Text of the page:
Never mind the fact that Ward had almost comically scored the 6th, 7th and 8th rounds for Oquendo on his unofficial card shown on the ESPN screen.

In Ward’s slight defense, he’s sitting in his house, broadcasting the fight over video connection for ESPN. So, he is detached from the actual arena, but still, there was no excuse for him to be that clueless if he’s going to “amateur judge” fights for them.

Indicating, Herring out-landed Oquendo in every round, including rounds six through eight, yet Ward scored for the sloppy mauling veteran.

Oquendo never in any round established a sustained offense, backed up Herring, much less stunned or hurt him with any of his punches. Herring repeatedly did that in almost every round of the fight.

To have an unofficial scorecard that was 4 – 4 after eight rounds, when the two official judges had it 8 – 0 and the other  7 – 1, tells you all you need to know about whether Ward got it in his head (including Bradley’s criticism) that the fight was going a certain way.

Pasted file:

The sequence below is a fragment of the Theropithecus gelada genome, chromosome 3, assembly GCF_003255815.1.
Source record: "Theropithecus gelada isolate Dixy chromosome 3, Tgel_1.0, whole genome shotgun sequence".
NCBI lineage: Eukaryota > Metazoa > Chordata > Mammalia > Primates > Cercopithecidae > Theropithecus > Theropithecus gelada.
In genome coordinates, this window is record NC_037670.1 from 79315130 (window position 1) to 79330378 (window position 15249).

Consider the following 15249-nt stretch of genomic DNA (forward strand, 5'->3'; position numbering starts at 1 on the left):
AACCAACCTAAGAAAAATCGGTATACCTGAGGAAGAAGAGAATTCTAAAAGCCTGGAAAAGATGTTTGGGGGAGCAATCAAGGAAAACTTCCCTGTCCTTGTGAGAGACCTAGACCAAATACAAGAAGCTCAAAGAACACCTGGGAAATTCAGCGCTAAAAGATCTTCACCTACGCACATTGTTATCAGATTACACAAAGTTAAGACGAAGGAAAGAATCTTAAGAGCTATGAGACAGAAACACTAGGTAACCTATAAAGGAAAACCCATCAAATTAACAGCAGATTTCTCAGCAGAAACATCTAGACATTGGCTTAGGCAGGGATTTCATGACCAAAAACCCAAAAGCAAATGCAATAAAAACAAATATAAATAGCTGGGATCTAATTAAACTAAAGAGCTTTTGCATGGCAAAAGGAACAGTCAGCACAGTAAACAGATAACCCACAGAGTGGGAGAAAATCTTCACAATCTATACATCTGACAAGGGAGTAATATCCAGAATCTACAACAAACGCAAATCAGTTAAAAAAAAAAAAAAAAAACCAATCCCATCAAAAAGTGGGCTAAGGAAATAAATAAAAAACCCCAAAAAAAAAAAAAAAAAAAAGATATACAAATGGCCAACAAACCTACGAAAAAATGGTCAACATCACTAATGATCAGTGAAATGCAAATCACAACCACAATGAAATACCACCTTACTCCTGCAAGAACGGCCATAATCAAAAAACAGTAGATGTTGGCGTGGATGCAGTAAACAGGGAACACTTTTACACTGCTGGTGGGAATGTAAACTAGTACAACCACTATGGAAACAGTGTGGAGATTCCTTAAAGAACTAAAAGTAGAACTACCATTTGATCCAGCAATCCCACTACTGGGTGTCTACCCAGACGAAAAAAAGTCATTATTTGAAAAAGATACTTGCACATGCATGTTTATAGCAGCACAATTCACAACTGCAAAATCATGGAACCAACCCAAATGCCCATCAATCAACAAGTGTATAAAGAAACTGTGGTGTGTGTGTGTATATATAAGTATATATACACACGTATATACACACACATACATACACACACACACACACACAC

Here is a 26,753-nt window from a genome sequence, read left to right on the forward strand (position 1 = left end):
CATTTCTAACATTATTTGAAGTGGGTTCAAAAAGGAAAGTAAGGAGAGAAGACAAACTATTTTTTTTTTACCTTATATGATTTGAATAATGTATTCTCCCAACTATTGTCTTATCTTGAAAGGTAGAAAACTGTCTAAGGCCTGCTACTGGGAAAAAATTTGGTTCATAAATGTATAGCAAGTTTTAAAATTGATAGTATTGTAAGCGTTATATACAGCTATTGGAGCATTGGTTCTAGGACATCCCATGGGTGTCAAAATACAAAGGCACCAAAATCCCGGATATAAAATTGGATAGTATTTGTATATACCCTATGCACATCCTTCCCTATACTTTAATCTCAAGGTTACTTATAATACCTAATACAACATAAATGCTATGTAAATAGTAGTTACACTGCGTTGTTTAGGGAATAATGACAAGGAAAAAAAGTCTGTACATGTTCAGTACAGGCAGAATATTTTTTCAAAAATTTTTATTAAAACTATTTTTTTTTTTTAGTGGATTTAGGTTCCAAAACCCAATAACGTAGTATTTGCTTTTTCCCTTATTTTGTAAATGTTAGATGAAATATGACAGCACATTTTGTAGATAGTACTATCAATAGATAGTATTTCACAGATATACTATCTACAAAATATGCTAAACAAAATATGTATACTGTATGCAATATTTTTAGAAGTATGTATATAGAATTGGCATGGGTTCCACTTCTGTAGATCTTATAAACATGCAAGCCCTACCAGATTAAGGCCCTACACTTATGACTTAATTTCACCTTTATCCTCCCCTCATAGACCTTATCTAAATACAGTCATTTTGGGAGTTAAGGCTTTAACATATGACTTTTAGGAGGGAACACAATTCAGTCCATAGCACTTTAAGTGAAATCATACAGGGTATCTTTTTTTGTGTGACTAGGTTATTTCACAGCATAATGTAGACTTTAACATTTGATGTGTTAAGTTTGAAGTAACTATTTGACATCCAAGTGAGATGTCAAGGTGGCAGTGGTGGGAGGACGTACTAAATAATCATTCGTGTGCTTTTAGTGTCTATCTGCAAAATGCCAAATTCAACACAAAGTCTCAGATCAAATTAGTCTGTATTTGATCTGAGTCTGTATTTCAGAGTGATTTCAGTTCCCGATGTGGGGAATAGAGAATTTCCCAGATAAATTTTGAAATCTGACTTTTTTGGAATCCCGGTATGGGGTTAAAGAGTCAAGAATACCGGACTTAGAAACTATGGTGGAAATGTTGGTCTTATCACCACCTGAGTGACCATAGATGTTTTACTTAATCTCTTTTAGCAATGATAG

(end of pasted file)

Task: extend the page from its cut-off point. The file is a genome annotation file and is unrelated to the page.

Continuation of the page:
And further, he couldn’t judge accurately on what was really happening- Herring repeatedly out landing and winning rounds despite the tactics by Oquendo.

Then came the end to the fight after the eighth round.

This, as we heard Herring on ESPN’s mics telling his corner and the ringside physician from the Nevada Commission, that he could not see out of his right eye with blood flowing down.

Weeks correctly told Herring’s corner that he could not advise them on what to do, as they were asking whether or not if they stopped, it would mean a loss?

The doctor eventually said to Weeks,  “he can’t see, Tony. He can’t continue.” And Weeks waved the fight off, and but then, there was further added confusion.